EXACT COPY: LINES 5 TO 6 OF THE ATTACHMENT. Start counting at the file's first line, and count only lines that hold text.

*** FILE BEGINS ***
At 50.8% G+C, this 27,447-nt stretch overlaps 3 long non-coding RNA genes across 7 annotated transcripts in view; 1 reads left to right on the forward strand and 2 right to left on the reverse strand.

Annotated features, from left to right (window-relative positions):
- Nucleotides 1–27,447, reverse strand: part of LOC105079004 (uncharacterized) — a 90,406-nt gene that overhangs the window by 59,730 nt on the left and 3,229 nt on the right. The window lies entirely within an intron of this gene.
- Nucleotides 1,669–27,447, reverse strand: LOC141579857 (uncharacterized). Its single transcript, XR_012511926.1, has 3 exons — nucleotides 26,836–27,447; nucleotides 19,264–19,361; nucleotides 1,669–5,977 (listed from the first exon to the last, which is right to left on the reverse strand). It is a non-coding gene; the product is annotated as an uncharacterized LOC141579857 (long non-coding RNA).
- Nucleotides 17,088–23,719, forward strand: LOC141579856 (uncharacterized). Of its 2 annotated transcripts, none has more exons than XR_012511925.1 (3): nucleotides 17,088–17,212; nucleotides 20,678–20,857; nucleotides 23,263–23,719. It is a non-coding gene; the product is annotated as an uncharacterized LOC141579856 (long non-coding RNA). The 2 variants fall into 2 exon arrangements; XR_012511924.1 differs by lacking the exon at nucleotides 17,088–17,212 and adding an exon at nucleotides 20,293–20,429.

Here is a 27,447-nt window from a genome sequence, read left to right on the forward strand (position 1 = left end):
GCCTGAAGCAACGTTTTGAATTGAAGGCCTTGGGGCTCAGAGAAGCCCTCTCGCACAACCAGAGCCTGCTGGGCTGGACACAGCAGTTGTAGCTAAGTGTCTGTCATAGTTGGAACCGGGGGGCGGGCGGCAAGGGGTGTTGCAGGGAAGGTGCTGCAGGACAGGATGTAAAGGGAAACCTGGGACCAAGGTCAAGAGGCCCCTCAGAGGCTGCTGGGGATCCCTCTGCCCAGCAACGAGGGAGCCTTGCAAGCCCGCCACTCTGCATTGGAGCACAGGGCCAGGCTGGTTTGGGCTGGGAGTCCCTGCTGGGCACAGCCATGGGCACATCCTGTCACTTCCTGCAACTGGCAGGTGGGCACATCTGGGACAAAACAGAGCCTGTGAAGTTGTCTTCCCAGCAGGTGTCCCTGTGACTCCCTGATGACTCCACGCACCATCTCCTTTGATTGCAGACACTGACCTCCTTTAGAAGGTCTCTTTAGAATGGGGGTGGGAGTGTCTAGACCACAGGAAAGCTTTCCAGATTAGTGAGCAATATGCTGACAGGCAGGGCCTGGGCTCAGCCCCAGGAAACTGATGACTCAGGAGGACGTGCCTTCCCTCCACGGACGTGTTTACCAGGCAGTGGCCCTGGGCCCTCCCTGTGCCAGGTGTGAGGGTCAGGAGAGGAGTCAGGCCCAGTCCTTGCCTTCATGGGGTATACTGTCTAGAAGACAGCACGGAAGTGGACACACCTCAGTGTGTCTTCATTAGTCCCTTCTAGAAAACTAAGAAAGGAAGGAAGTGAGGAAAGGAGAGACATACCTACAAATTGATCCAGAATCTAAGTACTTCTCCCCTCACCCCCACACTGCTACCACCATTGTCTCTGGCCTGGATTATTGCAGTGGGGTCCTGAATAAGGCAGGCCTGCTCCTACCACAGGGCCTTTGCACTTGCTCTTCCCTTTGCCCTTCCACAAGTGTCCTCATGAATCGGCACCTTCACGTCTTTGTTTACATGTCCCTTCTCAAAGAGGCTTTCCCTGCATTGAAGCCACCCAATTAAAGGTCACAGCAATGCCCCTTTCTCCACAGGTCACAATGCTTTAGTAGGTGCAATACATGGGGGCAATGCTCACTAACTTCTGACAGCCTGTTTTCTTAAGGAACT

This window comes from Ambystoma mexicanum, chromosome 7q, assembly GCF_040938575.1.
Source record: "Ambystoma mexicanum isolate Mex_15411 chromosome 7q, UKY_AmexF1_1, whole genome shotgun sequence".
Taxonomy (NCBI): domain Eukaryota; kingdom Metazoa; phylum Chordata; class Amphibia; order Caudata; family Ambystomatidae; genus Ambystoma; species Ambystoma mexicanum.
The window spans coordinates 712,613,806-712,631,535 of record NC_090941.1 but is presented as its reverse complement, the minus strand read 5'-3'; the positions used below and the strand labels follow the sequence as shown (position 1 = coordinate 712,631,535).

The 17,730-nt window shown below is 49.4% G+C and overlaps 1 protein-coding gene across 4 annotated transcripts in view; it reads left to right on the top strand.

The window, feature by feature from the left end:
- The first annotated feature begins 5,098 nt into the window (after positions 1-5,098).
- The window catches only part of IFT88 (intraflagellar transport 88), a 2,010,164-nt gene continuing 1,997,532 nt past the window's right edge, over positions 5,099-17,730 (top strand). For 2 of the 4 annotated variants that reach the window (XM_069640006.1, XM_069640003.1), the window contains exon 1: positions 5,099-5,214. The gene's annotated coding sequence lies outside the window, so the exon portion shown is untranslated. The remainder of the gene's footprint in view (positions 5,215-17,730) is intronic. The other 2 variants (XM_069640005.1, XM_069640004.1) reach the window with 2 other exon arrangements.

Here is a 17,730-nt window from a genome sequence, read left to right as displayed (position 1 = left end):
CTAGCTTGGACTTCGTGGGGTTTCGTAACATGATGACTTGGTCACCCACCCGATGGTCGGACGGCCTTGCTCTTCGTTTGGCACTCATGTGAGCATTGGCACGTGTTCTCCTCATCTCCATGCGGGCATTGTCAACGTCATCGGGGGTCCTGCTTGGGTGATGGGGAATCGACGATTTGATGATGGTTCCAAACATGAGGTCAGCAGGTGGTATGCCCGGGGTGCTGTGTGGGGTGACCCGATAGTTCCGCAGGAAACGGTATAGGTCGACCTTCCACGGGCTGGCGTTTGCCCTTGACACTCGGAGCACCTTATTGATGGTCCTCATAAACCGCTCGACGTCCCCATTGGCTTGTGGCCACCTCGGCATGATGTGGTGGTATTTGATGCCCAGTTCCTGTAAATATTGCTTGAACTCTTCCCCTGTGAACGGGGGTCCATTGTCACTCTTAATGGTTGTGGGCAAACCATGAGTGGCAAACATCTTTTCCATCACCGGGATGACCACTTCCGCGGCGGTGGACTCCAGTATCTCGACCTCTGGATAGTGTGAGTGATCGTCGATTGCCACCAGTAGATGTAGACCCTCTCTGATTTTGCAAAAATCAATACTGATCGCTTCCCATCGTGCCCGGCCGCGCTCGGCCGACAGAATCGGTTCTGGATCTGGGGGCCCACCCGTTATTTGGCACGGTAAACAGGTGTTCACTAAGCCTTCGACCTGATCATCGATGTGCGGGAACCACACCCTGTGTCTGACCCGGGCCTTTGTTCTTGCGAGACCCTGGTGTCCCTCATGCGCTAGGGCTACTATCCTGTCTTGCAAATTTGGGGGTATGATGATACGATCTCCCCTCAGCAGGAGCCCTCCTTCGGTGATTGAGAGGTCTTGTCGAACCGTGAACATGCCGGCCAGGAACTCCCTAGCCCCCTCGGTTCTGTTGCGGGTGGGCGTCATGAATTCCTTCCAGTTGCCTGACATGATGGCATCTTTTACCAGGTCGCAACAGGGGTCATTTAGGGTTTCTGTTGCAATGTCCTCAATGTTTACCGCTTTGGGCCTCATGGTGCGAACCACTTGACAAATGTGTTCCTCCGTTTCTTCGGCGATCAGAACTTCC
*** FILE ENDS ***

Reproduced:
- Nucleotides 17,088–23,719, forward strand: LOC141579856 (uncharacterized). Of its 2 annotated transcripts, none has more exons than XR_012511925.1 (3): nucleotides 17,088–17,212; nucleotides 20,678–20,857; nucleotides 23,263–23,719. It is a non-coding gene; the product is annotated as an uncharacterized LOC141579856 (long non-coding RNA). The 2 variants fall into 2 exon arrangements; XR_012511924.1 differs by lacking the exon at nucleotides 17,088–17,212 and adding an exon at nucleotides 20,293–20,429.

Here is a 27,447-nt window from a genome sequence, read left to right on the forward strand (position 1 = left end):